The authors correctly state that “Building advocacy projects that cover a range of political institutions and processes means that massive amounts of effort will seem wasted, because most will be unconnected to the final outcome. This waste, however, is unavoidable, because neither funders nor the organizations they support can know which strategy will be effective ahead of time.”

The article argues that, “the key is not strategy so much as strategic capacity: the ability to read the shifting environment of politics for subtle signals of change, to understand the opposition, and to adapt deftly.” For years I’ve known both intuitively and empirically that newer, smaller, more flexible organizations like AYCC and GetUp achieve much, much more than the older, bureaucratic NGOs with lots of staff. The smaller, newer groups have a high amount of strategic capacity.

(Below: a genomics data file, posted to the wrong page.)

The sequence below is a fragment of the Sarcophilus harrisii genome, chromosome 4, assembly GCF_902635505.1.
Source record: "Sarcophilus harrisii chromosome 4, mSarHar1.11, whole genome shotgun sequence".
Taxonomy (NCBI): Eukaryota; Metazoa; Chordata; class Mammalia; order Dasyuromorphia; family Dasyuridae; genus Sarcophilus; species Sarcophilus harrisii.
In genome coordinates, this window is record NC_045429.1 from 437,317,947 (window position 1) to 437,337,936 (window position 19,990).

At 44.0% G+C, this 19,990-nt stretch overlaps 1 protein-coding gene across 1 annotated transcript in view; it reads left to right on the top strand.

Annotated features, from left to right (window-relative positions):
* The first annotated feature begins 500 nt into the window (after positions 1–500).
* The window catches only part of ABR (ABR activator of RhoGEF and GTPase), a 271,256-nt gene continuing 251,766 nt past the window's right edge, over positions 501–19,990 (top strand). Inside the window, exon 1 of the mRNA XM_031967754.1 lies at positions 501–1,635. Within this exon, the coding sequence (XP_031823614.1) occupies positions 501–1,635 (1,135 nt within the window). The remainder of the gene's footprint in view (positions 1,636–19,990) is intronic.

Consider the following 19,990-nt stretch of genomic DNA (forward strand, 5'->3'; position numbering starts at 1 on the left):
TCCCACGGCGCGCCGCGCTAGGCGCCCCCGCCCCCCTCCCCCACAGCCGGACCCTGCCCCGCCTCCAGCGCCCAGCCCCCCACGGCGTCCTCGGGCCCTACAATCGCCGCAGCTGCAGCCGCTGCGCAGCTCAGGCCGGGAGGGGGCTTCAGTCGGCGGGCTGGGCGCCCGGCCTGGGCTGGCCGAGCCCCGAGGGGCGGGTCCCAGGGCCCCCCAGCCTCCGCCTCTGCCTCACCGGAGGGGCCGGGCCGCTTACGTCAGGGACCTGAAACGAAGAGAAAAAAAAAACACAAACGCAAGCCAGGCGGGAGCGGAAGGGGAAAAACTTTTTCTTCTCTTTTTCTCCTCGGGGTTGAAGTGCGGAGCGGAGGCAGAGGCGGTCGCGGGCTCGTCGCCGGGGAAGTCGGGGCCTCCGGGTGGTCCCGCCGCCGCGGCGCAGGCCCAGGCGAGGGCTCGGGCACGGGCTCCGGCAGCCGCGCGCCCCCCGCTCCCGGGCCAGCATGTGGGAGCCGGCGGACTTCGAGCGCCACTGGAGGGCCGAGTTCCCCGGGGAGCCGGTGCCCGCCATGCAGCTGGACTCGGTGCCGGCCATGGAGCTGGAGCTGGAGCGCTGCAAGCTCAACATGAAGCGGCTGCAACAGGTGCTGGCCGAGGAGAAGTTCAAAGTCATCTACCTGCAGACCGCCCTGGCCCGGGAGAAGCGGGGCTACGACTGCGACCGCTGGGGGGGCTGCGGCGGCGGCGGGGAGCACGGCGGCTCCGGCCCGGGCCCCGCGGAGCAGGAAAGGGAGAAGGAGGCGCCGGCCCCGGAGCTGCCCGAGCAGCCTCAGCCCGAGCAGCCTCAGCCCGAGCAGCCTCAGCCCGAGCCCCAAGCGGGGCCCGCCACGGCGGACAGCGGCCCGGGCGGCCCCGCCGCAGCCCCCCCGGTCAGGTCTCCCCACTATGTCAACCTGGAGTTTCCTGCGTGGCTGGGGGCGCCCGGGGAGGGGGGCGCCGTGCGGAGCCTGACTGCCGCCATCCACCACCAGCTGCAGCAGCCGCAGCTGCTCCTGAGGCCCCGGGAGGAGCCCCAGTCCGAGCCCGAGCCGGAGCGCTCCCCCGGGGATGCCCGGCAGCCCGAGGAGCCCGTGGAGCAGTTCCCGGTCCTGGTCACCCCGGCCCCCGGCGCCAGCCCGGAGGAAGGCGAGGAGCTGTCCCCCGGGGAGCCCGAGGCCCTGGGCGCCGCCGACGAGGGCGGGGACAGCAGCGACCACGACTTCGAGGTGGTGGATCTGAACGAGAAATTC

To a large extent, effectiveness and influence in political campaigning is determined by how nimbly and creatively an organization can react to unanticipated challenges or opportunities. Having a large amount of staff and even financial resources can weigh you down, both in your ability to respond to external events, and also in your internal culture. Another quote from the article: “A good organization has a coherent and inspiring internal culture, the ability to consistently identify and motivate talented people, acquire and process intelligence, and effectively coordinate its actions.”

This then led me to think more deeply about the concept of strategic capacity. Last year I undertook the Benevolent Society’s 9-month long Social Leadership course, which was a very intense learning journey focused on building the participants’ capacity to diagnose situations and exercise leadership, on both personal and system-wide levels. I’ve also seen the enormous value of trainings and retreats to social movements: giving people space to reflect and new tools and skills to use in their work enhances their strategic capacity enormously. This results in stronger organizations and movements and ultimately, a better chance of winning our campaigns.